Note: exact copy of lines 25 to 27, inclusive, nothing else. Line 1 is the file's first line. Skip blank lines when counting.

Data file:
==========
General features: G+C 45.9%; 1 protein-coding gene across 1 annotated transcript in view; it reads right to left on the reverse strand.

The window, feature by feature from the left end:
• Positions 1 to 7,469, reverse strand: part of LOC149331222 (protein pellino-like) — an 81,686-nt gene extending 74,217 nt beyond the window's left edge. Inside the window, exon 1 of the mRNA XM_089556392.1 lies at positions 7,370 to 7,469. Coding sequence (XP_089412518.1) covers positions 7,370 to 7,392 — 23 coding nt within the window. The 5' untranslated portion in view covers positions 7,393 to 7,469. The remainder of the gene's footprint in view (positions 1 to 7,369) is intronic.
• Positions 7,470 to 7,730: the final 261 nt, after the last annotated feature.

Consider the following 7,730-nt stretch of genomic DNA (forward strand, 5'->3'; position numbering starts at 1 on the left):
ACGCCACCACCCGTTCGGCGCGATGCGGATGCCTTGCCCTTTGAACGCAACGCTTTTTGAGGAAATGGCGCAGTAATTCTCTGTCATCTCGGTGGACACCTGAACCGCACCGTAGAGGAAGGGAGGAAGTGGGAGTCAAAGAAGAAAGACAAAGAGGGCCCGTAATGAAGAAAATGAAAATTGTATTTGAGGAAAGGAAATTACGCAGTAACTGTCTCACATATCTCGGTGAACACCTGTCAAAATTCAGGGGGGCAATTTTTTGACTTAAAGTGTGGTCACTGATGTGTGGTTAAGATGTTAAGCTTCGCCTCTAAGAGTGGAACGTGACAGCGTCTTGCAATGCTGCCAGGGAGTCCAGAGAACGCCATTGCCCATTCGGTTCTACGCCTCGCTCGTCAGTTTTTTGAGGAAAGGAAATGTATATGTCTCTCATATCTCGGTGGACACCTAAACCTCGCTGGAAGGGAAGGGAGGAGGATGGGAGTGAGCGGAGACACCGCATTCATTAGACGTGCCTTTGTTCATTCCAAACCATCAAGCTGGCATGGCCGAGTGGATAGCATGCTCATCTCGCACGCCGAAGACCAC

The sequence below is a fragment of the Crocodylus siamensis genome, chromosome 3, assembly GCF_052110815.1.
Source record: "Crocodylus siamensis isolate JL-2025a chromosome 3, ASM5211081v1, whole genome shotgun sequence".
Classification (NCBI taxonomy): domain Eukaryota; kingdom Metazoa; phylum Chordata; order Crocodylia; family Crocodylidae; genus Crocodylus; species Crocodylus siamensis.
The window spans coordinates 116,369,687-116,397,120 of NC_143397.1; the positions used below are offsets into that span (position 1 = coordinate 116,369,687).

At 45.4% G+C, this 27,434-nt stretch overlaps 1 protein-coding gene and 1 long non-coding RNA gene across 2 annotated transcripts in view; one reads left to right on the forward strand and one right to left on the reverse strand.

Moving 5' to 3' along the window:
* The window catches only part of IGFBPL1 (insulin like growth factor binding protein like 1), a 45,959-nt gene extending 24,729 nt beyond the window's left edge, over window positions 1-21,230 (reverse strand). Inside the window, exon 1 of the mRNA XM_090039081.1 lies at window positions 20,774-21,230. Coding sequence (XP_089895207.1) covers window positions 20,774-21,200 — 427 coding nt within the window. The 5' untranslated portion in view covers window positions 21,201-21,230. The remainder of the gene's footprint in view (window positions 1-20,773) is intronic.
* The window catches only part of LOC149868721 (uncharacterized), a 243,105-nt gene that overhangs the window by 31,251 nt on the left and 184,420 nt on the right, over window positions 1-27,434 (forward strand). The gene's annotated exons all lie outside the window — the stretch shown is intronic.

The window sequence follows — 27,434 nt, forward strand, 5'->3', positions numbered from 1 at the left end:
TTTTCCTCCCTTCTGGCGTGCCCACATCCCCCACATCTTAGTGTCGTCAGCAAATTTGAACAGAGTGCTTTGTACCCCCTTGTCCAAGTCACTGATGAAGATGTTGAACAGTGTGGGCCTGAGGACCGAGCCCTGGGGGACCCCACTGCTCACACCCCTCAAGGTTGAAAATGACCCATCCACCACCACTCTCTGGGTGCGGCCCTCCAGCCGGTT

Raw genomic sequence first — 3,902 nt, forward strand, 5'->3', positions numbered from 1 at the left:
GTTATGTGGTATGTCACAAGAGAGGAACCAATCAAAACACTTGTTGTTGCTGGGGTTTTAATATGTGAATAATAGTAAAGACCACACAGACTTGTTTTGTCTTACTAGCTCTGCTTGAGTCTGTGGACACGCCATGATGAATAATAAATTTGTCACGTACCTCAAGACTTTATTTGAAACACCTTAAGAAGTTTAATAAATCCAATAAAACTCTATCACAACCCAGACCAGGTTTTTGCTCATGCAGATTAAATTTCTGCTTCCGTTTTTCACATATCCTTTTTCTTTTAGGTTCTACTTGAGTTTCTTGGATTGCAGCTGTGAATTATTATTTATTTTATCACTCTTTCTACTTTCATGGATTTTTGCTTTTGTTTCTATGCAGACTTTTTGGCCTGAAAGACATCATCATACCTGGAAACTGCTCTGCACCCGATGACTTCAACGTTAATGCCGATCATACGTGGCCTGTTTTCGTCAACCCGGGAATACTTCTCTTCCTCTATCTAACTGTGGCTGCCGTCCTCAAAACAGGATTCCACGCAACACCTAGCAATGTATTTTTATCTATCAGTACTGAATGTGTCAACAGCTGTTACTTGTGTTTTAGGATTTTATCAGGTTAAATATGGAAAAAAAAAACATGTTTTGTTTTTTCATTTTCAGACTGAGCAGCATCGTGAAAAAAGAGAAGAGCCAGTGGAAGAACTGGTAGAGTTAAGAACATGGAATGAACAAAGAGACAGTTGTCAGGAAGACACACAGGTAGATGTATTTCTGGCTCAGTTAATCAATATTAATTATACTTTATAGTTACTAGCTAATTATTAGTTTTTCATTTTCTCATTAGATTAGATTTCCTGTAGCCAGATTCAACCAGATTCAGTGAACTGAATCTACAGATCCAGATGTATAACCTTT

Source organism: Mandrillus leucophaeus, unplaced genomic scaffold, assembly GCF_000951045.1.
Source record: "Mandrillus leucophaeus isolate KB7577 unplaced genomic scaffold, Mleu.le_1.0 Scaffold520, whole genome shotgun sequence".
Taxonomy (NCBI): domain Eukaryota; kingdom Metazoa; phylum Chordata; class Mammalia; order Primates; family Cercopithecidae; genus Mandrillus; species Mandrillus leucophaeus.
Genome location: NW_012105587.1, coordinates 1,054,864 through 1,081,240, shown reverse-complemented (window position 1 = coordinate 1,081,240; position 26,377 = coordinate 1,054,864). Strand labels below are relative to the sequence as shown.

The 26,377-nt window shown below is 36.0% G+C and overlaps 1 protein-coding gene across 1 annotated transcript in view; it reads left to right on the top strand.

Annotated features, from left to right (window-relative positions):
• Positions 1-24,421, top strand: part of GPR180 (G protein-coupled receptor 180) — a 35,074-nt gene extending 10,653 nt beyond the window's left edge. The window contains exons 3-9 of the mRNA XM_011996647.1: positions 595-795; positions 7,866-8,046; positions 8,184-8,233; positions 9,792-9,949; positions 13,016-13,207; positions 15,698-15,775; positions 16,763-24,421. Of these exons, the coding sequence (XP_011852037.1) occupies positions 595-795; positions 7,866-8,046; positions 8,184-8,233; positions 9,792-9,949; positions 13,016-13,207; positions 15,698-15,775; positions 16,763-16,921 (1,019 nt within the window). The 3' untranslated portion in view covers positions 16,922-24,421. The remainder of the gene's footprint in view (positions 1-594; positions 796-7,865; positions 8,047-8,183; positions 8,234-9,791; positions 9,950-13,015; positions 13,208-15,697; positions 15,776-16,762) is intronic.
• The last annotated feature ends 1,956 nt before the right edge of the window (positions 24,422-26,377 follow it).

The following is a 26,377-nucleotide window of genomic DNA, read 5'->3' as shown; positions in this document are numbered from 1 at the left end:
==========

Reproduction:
• Positions 1-24,421, top strand: part of GPR180 (G protein-coupled receptor 180) — a 35,074-nt gene extending 10,653 nt beyond the window's left edge. The window contains exons 3-9 of the mRNA XM_011996647.1: positions 595-795; positions 7,866-8,046; positions 8,184-8,233; positions 9,792-9,949; positions 13,016-13,207; positions 15,698-15,775; positions 16,763-24,421. Of these exons, the coding sequence (XP_011852037.1) occupies positions 595-795; positions 7,866-8,046; positions 8,184-8,233; positions 9,792-9,949; positions 13,016-13,207; positions 15,698-15,775; positions 16,763-16,921 (1,019 nt within the window). The 3' untranslated portion in view covers positions 16,922-24,421. The remainder of the gene's footprint in view (positions 1-594; positions 796-7,865; positions 8,047-8,183; positions 8,234-9,791; positions 9,950-13,015; positions 13,208-15,697; positions 15,776-16,762) is intronic.
• The last annotated feature ends 1,956 nt before the right edge of the window (positions 24,422-26,377 follow it).

The following is a 26,377-nucleotide window of genomic DNA, read 5'->3' as shown; positions in this document are numbered from 1 at the left end: